The Historical Novel

Sat Aug 6, 2011

Perry Anderson has an article on the historical novel in the most London Review. Right after an impressively keen assessment of the importance of Orlando, Anderson notes:

in Britain hoary sagas of doughty patriots battling against Napoleon poured—and still pour—off the presses, from C. S. Forester through Dennis Wheatley to Patrick O’Brian.

Patrick O’Brian? I hesitate to ask if Anderson has actually read one of O’Brian novels, but one must assume that they operate on a different level than Dennis Wheatley, with respect to cultural chauvinism, craft, and pretty much everything else.

In other news about historical novels (and Orlando), the latest League of Extraordinary Gentlemen (“Century 1969”) arrived. The plot is what you would expect: Aleister Crowley and an astral battle at a Stones concert leads to Mina Harker inventing punk. Jerry Cornelius also makes a cameo.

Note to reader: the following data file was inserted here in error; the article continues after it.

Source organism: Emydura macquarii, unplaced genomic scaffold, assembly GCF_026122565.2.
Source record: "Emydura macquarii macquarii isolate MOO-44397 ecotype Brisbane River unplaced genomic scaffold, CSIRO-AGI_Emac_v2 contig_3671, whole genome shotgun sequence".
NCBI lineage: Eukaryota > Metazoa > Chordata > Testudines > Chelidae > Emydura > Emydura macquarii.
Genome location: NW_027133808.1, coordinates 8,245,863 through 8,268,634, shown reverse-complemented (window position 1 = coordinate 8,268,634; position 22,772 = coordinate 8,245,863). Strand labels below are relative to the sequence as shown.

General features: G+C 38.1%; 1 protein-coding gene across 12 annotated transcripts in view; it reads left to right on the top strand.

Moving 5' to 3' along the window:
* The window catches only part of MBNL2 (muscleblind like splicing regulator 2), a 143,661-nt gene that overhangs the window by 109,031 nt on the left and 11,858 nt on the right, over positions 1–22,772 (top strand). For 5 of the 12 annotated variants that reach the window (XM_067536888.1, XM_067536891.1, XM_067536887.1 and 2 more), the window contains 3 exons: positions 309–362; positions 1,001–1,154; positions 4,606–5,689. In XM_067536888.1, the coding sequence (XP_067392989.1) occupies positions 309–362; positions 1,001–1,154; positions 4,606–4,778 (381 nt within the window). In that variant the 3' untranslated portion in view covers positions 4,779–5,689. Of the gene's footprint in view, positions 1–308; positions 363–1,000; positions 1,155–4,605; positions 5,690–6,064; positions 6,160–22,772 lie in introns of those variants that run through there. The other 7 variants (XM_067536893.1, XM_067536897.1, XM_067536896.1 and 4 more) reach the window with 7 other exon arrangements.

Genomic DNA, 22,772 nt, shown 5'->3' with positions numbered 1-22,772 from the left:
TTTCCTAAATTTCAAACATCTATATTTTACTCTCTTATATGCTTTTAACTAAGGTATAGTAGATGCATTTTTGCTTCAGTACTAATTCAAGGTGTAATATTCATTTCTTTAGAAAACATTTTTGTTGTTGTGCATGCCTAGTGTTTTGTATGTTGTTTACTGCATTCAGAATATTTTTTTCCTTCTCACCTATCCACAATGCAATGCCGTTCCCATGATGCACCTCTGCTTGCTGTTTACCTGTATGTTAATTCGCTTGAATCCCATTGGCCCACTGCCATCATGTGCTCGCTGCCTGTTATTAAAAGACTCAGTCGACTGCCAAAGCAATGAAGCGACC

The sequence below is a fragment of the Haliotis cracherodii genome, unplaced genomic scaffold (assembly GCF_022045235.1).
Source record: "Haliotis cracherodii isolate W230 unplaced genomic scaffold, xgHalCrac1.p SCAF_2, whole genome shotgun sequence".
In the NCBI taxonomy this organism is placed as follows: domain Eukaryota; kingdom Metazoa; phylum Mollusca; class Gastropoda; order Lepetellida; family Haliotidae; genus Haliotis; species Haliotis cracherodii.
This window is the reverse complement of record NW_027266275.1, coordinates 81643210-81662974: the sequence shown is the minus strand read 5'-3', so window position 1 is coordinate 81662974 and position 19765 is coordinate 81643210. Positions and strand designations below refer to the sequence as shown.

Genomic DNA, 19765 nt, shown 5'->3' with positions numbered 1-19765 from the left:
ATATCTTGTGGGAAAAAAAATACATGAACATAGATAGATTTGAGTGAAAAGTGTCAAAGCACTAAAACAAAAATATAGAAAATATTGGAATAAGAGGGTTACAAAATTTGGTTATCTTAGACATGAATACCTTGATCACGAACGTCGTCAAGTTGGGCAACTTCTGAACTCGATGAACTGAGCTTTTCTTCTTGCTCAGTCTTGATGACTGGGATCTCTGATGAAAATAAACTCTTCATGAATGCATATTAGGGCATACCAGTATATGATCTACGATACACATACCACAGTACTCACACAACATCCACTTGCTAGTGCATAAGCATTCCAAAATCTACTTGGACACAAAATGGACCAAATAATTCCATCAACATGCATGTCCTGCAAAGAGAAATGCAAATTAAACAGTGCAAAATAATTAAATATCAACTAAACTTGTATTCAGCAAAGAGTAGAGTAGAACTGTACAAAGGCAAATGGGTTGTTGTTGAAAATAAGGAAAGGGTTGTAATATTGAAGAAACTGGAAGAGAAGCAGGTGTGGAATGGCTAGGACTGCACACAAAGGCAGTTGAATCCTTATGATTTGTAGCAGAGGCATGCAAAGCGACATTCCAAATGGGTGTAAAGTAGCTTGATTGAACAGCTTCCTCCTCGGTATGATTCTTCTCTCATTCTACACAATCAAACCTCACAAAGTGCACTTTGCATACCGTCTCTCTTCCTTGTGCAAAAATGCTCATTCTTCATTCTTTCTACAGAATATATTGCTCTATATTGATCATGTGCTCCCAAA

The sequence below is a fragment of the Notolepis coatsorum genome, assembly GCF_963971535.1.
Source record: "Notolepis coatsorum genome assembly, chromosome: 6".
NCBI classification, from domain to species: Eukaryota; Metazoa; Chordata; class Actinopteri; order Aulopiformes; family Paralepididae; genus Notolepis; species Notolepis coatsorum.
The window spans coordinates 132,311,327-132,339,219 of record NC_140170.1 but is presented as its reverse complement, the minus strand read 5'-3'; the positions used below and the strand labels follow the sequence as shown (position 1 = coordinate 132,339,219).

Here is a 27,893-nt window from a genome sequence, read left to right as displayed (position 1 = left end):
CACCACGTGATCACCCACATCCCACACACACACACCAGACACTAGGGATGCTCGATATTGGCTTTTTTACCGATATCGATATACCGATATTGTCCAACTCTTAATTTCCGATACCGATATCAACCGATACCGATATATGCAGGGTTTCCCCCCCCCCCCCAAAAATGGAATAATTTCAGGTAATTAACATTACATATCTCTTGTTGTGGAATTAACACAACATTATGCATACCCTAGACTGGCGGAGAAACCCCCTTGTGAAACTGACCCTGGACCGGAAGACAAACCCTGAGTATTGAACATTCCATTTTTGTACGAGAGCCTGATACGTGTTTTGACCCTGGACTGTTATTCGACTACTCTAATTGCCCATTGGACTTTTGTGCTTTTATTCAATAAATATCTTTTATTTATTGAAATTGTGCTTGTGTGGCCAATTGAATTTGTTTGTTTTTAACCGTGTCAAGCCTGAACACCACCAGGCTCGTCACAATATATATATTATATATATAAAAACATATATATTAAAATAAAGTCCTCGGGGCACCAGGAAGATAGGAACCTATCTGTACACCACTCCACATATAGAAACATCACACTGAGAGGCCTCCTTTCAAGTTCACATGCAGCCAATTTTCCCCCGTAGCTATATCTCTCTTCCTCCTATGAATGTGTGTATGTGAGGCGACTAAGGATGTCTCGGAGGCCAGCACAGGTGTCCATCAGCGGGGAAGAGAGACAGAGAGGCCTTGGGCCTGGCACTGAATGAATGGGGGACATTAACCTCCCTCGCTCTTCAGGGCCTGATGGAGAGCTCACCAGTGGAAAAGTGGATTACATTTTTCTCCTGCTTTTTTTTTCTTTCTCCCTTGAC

The pan-fictionalist conceit of the Moore books, along with his decidedly eccentric take on what fictional characters get representation in his particular world, gave me an idea about a pan-fictionalist world in which canonicity and market-value compose two differing levels of fictional existence. It could have interesting tie-ins with the various “how to live in a simulation” arguments I’ve always found fascinating.